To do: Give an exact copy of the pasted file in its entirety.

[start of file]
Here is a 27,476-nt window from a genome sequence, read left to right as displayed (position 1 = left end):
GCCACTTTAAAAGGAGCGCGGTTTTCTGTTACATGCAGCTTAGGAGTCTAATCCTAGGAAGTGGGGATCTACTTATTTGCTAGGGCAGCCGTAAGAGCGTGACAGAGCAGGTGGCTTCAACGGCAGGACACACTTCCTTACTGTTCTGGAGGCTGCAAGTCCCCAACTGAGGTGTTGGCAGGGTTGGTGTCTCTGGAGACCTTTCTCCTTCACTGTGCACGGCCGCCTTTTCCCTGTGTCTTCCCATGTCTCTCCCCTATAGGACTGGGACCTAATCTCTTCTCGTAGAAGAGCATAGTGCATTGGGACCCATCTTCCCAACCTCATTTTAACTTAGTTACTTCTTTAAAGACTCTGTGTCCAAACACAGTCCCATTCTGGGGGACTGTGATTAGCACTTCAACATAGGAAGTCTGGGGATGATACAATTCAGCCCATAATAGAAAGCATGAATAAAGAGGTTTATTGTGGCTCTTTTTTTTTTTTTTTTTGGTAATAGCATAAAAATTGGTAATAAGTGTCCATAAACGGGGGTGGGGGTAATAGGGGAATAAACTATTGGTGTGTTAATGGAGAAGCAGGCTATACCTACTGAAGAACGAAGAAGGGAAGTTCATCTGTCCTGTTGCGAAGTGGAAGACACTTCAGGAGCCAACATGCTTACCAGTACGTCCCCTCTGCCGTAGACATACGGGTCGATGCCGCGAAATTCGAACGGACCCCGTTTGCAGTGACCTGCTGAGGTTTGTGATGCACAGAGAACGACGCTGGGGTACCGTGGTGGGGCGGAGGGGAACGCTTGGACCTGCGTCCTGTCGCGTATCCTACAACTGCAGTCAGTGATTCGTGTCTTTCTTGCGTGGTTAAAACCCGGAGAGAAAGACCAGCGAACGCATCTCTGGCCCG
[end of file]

Here is a 27,476-nt window from a genome sequence, read left to right as displayed (position 1 = left end):
GCCACTTTAAAAGGAGCGCGGTTTTCTGTTACATGCAGCTTAGGAGTCTAATCCTAGGAAGTGGGGATCTACTTATTTGCTAGGGCAGCCGTAAGAGCGTGACAGAGCAGGTGGCTTCAACGGCAGGACACACTTCCTTACTGTTCTGGAGGCTGCAAGTCCCCAACTGAGGTGTTGGCAGGGTTGGTGTCTCTGGAGACCTTTCTCCTTCACTGTGCACGGCCGCCTTTTCCCTGTGTCTTCCCATGTCTCTCCCCTATAGGACTGGGACCTAATCTCTTCTCGTAGAAGAGCATAGTGCATTGGGACCCATCTTCCCAACCTCATTTTAACTTAGTTACTTCTTTAAAGACTCTGTGTCCAAACACAGTCCCATTCTGGGGGACTGTGATTAGCACTTCAACATAGGAAGTCTGGGGATGATACAATTCAGCCCATAATAGAAAGCATGAATAAAGAGGTTTATTGTGGCTCTTTTTTTTTTTTTTTTTGGTAATAGCATAAAAATTGGTAATAAGTGTCCATAAACGGGGGTGGGGGTAATAGGGGAATAAACTATTGGTGTGTTAATGGAGAAGCAGGCTATACCTACTGAAGAACGAAGAAGGGAAGTTCATCTGTCCTGTTGCGAAGTGGAAGACACTTCAGGAGCCAACATGCTTACCAGTACGTCCCCTCTGCCGTAGACATACGGGTCGATGCCGCGAAATTCGAACGGACCCCGTTTGCAGTGACCTGCTGAGGTTTGTGATGCACAGAGAACGACGCTGGGGTACCGTGGTGGGGCGGAGGGGAACGCTTGGACCTGCGTCCTGTCGCGTATCCTACAACTGCAGTCAGTGATTCGTGTCTTTCTTGCGTGGTTAAAACCCGGAGAGAAAGACCAGCGAACGCATCTCTGGCCCG